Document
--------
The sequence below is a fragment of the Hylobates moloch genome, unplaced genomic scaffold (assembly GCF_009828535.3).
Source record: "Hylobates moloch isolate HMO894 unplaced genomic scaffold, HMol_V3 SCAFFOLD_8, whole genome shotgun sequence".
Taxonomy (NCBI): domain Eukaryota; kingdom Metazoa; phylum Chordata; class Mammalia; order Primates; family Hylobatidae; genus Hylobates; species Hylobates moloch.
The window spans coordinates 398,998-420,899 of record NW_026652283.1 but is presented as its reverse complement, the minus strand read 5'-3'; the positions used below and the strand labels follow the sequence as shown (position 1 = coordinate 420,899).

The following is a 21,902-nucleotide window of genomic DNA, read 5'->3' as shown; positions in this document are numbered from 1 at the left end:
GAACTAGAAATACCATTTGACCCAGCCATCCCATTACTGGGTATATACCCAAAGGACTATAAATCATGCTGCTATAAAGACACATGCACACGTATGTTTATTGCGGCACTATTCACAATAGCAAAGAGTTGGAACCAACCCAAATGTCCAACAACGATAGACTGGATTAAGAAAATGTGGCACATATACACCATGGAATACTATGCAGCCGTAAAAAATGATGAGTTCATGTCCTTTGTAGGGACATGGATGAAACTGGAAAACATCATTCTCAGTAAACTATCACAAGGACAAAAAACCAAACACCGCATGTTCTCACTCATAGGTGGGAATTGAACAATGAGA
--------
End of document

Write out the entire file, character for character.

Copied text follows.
The sequence below is a fragment of the Hylobates moloch genome, unplaced genomic scaffold (assembly GCF_009828535.3).
Source record: "Hylobates moloch isolate HMO894 unplaced genomic scaffold, HMol_V3 SCAFFOLD_8, whole genome shotgun sequence".
Taxonomy (NCBI): domain Eukaryota; kingdom Metazoa; phylum Chordata; class Mammalia; order Primates; family Hylobatidae; genus Hylobates; species Hylobates moloch.
The window spans coordinates 398,998-420,899 of record NW_026652283.1 but is presented as its reverse complement, the minus strand read 5'-3'; the positions used below and the strand labels follow the sequence as shown (position 1 = coordinate 420,899).

The following is a 21,902-nucleotide window of genomic DNA, read 5'->3' as shown; positions in this document are numbered from 1 at the left end:
GAACTAGAAATACCATTTGACCCAGCCATCCCATTACTGGGTATATACCCAAAGGACTATAAATCATGCTGCTATAAAGACACATGCACACGTATGTTTATTGCGGCACTATTCACAATAGCAAAGAGTTGGAACCAACCCAAATGTCCAACAACGATAGACTGGATTAAGAAAATGTGGCACATATACACCATGGAATACTATGCAGCCGTAAAAAATGATGAGTTCATGTCCTTTGTAGGGACATGGATGAAACTGGAAAACATCATTCTCAGTAAACTATCACAAGGACAAAAAACCAAACACCGCATGTTCTCACTCATAGGTGGGAATTGAACAATGAGA